So you‘ve made the jump from hard copy print to digital. Are you comfortable with that?

Very comfortable. And in fact looking back, I think it was a very, very wise decision.

I understand you also have a new book out. What is that?

The book is titled Bound Together: How Traders, Preachers, Adventurers and Warriors Shaped Globalisation. ... The thesis of the book is in some ways very simple. Globalisation, which I define as a growing interconnectedness and interdependence of the world, is possible because of people moving, people leaving home and going somewhere. If everybody stayed where they were born, there'd be no globalisation.  

So I tried to understand why people left home, what motivated them to leave home and go somewhere ... and when this journey began and how this journey has evolved and how it has created connections that didn't exist before.

Ever since our ancestors left Africa 60,000 years ago, they occupied different spaces of the earth and civilisations developed against a river, early, in the Indus River Valley, in India, in Mesopotamia, and those civilisations initially were isolated from each other, and they started becoming connected by individuals taking risks, riding camels, taking a boat and walking, and going long distances.

So globalisation, we think, is a new phenomenon, but I argue in my book that it has been with us for over 10,000  years.

Have you come up with any conclusions, thoughts, on where we are headed? Are you worried?

Yes, I am very worried. Because of technological advances that we have made, we have now enormous capacity to consume the resources that we have and in the process create environmental disaster[s]. Our ability to cause havoc has expanded exponentially over the last 30, 40 years.

The point is that globalisation has always had positive and negative consequences. It is nothing new.... The difference between the past and the present now is in the scale and the immediacy of the consequences.

So what should people be prepared to do?  Consume less or pay more?

Both. ... The issue is that environmental degradation is not calculated on a per capita basis. And that disaster will affect everybody.

How did you get picked to testify at the ECCC?

I was puzzled, too. Because ... of the five detained, I have only met one (Ieng Sary).

So, I was surprised, but I was told they wanted me to provide expert witness about the Vietnam-Cambodia conflict that I had covered as a reporter. So it's kind of piecing together what happened and why and how.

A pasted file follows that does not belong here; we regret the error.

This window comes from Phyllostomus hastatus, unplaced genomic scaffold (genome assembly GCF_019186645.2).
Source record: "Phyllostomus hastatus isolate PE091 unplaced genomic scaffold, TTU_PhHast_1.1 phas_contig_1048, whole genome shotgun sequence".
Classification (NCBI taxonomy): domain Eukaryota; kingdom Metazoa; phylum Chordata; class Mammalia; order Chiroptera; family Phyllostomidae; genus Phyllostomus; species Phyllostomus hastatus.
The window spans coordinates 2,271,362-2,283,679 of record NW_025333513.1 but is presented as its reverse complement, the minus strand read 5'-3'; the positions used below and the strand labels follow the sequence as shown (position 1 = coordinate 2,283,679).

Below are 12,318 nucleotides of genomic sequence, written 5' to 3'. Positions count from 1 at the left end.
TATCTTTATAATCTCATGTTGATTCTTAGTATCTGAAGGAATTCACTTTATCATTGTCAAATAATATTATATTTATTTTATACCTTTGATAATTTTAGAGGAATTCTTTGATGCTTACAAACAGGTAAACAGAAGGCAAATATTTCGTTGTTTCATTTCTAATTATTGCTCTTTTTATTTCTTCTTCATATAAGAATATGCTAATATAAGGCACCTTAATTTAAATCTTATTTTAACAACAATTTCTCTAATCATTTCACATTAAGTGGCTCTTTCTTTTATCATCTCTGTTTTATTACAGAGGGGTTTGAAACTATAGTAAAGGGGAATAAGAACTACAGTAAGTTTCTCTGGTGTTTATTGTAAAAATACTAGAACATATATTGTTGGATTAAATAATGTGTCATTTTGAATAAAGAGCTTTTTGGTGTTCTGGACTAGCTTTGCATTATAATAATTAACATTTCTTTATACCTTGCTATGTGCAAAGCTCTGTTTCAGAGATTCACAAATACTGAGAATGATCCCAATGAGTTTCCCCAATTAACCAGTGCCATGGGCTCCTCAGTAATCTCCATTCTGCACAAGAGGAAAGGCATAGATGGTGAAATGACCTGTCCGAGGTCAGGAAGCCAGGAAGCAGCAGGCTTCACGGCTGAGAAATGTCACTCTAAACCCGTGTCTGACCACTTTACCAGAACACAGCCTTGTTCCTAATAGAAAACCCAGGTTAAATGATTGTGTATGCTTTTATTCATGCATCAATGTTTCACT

We were asking ourselves at the trial how your testimony fit in with Duch's trial.

I think it was made clear by the defence lawyer Francois Roux. He spoke today, and he said the purpose of my testimony was that the prosecutors wanted to be certain that there was an international war going on between April 1975 and January '79. And because the war was going on, the prisoners of the war brought to S-21 would have been treated under the Geneva Convention. So the prisoners were maltreated and one of the charges against Duch is for war crimes ... so that was the connection.

So Monsieur Roux was saying that since the war was not declared until December 31, 1977, my answer to him was that I'm not a lawyer, and I do not know what is the legal definition of war. But what I witnessed ... was war and that started straight after the liberation of Saigon and Phnom Penh in '75. I have no doubt that there was an international war going on.

Had you been following this trial, was it making big news in the US?

Not at all. A couple of stories in The New York Times.

You haven't been here in about a decade. What strikes you as you spend a few days in Phnom Penh?

What strikes me is this is the most prosperous Phnom Penh I've ever seen. My first visit was in 1971 ... and things were already falling apart.

And my first trip to Cambodia after the overthrow of the KR was in 1979. Then, Cambodia was the only country on earth which didn't have a currency. I went to the market and found people selling fish and vegetables with a little can of rice (as payment).

So it's a little different now?

It's a little different (laughing).  There are ATMs now.